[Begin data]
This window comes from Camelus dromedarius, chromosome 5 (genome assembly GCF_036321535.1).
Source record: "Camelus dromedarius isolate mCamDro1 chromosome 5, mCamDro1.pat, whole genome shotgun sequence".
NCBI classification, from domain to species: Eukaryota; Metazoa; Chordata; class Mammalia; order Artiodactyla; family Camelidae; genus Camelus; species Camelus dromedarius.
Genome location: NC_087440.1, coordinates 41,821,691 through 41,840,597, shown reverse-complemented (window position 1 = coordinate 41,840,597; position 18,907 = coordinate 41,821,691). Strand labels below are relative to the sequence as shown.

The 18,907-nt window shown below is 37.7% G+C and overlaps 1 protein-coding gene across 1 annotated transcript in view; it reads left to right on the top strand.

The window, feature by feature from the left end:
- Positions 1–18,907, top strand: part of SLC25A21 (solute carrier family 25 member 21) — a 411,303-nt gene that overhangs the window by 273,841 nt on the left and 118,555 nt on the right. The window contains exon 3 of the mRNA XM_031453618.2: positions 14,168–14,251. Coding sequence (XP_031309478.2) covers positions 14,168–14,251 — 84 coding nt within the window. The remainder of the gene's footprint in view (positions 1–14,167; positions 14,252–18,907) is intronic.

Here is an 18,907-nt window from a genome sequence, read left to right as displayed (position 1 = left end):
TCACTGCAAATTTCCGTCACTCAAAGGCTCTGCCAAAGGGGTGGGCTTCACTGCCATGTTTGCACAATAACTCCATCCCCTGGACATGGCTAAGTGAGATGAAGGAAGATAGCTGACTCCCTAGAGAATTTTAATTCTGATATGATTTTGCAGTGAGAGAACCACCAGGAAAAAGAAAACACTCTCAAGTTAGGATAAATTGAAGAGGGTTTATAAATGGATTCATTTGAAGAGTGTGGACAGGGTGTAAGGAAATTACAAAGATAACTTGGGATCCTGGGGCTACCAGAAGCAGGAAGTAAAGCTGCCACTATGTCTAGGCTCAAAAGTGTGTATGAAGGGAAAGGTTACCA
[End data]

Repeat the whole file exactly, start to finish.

This window comes from Camelus dromedarius, chromosome 5 (genome assembly GCF_036321535.1).
Source record: "Camelus dromedarius isolate mCamDro1 chromosome 5, mCamDro1.pat, whole genome shotgun sequence".
NCBI classification, from domain to species: Eukaryota; Metazoa; Chordata; class Mammalia; order Artiodactyla; family Camelidae; genus Camelus; species Camelus dromedarius.
Genome location: NC_087440.1, coordinates 41,821,691 through 41,840,597, shown reverse-complemented (window position 1 = coordinate 41,840,597; position 18,907 = coordinate 41,821,691). Strand labels below are relative to the sequence as shown.

The 18,907-nt window shown below is 37.7% G+C and overlaps 1 protein-coding gene across 1 annotated transcript in view; it reads left to right on the top strand.

The window, feature by feature from the left end:
- Positions 1–18,907, top strand: part of SLC25A21 (solute carrier family 25 member 21) — a 411,303-nt gene that overhangs the window by 273,841 nt on the left and 118,555 nt on the right. The window contains exon 3 of the mRNA XM_031453618.2: positions 14,168–14,251. Coding sequence (XP_031309478.2) covers positions 14,168–14,251 — 84 coding nt within the window. The remainder of the gene's footprint in view (positions 1–14,167; positions 14,252–18,907) is intronic.

Here is an 18,907-nt window from a genome sequence, read left to right as displayed (position 1 = left end):
TCACTGCAAATTTCCGTCACTCAAAGGCTCTGCCAAAGGGGTGGGCTTCACTGCCATGTTTGCACAATAACTCCATCCCCTGGACATGGCTAAGTGAGATGAAGGAAGATAGCTGACTCCCTAGAGAATTTTAATTCTGATATGATTTTGCAGTGAGAGAACCACCAGGAAAAAGAAAACACTCTCAAGTTAGGATAAATTGAAGAGGGTTTATAAATGGATTCATTTGAAGAGTGTGGACAGGGTGTAAGGAAATTACAAAGATAACTTGGGATCCTGGGGCTACCAGAAGCAGGAAGTAAAGCTGCCACTATGTCTAGGCTCAAAAGTGTGTATGAAGGGAAAGGTTACCA